Capgemini 2020 Report: Wealth Grew in 2019 but Future Uncertain

What is this report?

The World Wealth Report is an annual report about the wealth of high net worth individuals (HNWI) and the economic conditions in the Wealth Management industry. This year’s report is the 23rd year based on responses from over 2,500 HNWIs in 21 wealth markets, administered between January and February 2020.

Capgemini defines HNWI as those who have “investable assets of US$1 million or more, excluding primary residence, collectibles, consumables, and consumer durables.”

What are the key findings from the article?

  • In 2019, global wealth grew by 8.6% with a growth of 8.8% in HNWI. North America lead growth with 11%, taking over the lead from Asia Pacific for the first time since 2012. While there was general uncertainty over trade disputes and “geopolitical unrest,” the US saw gains in the fourth quarter as US and China reached a Phase One trade deal, as well as the Fed providing money to the financial system in September and “optimizing surrounding technology companies.”
  • The top five countries with the highest population of high net worth individuals in 2019 were: US, Japan, Germany, China, and France. The top four countries have remained the top since 2017.
  • However, the first quarter of 2020 saw a loss of $18 trillion from global markets due to COVID-19. There was some recovery in April but Capgemini estimates that there was a decline in global wealth of 6-8% at the end of April 2020 compared to 2019. Capgemini expects 2020 to be “a year of unusual market growth trends.”
  • The ultra-HNWI population saw an increase in 9% in 2019 and an 8% increase in wealth in 2018. However, wealth growth was “below average compared with population growth.”
  • Equity returned to the top spot of asset allocations in 2019. In years of economic decline, investors tend to shift their assets to “safer” categories of cash and fixed income. Equity remained the top category even in the first two months of the year. However, the uncertainty of 2020 may see a shift from equity back to cash.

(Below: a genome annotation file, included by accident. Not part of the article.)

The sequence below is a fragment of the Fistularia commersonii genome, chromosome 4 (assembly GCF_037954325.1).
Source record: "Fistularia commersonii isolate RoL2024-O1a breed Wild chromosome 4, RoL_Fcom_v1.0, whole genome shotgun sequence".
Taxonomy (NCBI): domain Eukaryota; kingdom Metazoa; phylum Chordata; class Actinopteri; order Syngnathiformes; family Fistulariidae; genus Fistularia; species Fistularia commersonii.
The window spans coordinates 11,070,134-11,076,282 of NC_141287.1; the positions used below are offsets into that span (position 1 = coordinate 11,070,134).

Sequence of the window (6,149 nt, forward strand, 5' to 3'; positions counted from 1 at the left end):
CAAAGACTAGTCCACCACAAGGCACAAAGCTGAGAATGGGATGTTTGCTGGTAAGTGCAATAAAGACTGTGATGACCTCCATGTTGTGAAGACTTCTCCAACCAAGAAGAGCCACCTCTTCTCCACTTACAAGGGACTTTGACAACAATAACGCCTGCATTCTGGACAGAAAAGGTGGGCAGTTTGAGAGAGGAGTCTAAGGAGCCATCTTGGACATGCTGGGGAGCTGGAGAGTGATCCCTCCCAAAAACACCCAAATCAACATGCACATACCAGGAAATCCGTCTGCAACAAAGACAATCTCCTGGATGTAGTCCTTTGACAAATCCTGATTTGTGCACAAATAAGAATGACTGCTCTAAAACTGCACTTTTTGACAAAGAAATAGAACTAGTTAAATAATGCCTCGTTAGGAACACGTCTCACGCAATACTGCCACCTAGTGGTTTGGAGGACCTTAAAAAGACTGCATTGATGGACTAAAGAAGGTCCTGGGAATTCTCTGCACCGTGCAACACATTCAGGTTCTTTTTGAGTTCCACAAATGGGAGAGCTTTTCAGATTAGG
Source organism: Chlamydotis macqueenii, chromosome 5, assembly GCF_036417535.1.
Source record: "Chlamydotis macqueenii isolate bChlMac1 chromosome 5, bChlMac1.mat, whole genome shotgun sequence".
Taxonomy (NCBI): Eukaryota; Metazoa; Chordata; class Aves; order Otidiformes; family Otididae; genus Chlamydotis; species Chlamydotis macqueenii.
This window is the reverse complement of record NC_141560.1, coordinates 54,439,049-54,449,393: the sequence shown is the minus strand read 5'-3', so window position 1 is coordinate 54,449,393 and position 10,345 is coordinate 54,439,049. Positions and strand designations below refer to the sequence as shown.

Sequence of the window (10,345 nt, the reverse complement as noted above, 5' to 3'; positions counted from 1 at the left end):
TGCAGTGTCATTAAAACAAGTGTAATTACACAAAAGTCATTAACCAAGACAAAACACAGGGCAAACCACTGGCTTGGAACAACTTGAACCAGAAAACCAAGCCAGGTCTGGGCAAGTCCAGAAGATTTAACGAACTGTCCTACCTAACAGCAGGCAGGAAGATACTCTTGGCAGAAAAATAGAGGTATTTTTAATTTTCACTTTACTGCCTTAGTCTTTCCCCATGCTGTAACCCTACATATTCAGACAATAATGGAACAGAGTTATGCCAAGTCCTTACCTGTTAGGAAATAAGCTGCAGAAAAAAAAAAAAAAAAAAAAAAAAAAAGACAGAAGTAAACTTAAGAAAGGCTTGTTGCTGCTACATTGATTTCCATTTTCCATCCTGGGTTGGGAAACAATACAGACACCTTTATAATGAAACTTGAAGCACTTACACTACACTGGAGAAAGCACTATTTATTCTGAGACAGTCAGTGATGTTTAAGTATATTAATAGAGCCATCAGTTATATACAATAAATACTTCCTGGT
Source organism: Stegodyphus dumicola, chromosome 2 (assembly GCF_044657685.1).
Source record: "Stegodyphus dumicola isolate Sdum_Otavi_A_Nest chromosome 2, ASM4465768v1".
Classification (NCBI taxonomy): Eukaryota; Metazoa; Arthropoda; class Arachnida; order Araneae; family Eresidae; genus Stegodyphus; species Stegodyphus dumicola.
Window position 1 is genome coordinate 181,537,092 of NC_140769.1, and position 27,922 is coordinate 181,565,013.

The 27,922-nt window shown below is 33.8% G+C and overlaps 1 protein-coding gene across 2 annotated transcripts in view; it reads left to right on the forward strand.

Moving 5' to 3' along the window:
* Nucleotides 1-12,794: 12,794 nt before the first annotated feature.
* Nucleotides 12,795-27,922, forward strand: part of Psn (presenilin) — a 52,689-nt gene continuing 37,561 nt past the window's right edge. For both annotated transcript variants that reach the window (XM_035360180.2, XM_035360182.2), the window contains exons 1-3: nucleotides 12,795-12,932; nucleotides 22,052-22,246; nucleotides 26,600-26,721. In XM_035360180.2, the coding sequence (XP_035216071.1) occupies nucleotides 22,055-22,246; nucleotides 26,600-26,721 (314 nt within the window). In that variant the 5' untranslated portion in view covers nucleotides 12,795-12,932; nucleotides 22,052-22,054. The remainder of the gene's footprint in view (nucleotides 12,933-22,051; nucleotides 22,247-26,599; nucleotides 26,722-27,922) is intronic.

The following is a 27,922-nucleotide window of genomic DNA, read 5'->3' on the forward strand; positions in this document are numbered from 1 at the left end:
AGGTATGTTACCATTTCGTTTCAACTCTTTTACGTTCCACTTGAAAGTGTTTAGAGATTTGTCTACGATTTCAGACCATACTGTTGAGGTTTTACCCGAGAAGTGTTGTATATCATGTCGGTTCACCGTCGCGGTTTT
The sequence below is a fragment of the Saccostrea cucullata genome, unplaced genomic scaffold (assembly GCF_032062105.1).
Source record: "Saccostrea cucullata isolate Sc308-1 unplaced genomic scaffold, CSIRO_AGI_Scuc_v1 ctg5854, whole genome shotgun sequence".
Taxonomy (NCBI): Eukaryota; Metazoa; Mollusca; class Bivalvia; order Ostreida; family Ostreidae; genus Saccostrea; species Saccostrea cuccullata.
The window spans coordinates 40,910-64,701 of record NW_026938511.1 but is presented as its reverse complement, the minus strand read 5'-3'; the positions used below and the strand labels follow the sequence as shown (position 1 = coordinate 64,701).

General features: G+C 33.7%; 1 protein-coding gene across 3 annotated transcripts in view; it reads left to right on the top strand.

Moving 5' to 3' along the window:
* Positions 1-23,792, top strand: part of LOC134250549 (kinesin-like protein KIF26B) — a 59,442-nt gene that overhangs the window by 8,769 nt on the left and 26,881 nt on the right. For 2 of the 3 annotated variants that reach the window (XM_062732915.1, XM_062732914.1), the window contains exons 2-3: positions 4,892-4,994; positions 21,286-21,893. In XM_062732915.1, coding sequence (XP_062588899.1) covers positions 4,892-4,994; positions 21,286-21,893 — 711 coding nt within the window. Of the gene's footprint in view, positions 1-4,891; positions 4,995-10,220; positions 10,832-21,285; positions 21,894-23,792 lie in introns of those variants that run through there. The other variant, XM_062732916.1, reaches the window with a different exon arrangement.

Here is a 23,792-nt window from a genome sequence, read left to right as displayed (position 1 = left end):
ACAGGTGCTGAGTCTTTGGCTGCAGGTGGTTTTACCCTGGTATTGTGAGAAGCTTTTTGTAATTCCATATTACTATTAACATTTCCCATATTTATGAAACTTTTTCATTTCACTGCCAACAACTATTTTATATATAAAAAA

• Investors are interested in sustainable investing. 27% of HNWI have shown an interest in sustainable investing with 40% of Ultra-HNWIs interested. Capgemini notes that HNWI are planning to put 41% of their portfolio into sustainable investing by the end of 2020 and 46% by the end of 2021. In January-April 2020, investors put $12 billion into funds “that invest in ESG practices” (Environmental, Social and Governance funds).

What can I do as a result?

  • Despite the economic downturn from COVID-19, there are people and companies who are acquiring wealth and should be asked for philanthropic contributions. Some industries, such as grocery stores, sanitation manufactures, telecommunications, are doing well. However, before soliciting to potential prospects, fundraisers should talk to their prospects to assess how they are feeling before making the ask.
  • Since equity was the top asset class for 2019, fundraisers may want to explore giving from non-cash assets. While cash gifts are easier to give and receive, people often hold their wealth in other assets and may give more from their assets, such as stocks, bonds, etc. Market volatility might make gifts of stock more attractive as a way to offset taxes.
  • Given the increasing popularity of sustainable investing, there may be an opportunity for environmental and conservation nonprofits to find new prospects willing to invest in their causes. Fundraisers may want to use language related to investing to relate to those prospects.
  • Continue to communicate with donor prospects. Given the uncertainty of 2020, it’s important to talk to your donors and prospects to see where they are. While the economic downturn and pandemic have turned many established pillars of fundraising on its head, there’s opportunity and great need to adapt fundraising strategies to the new world order.

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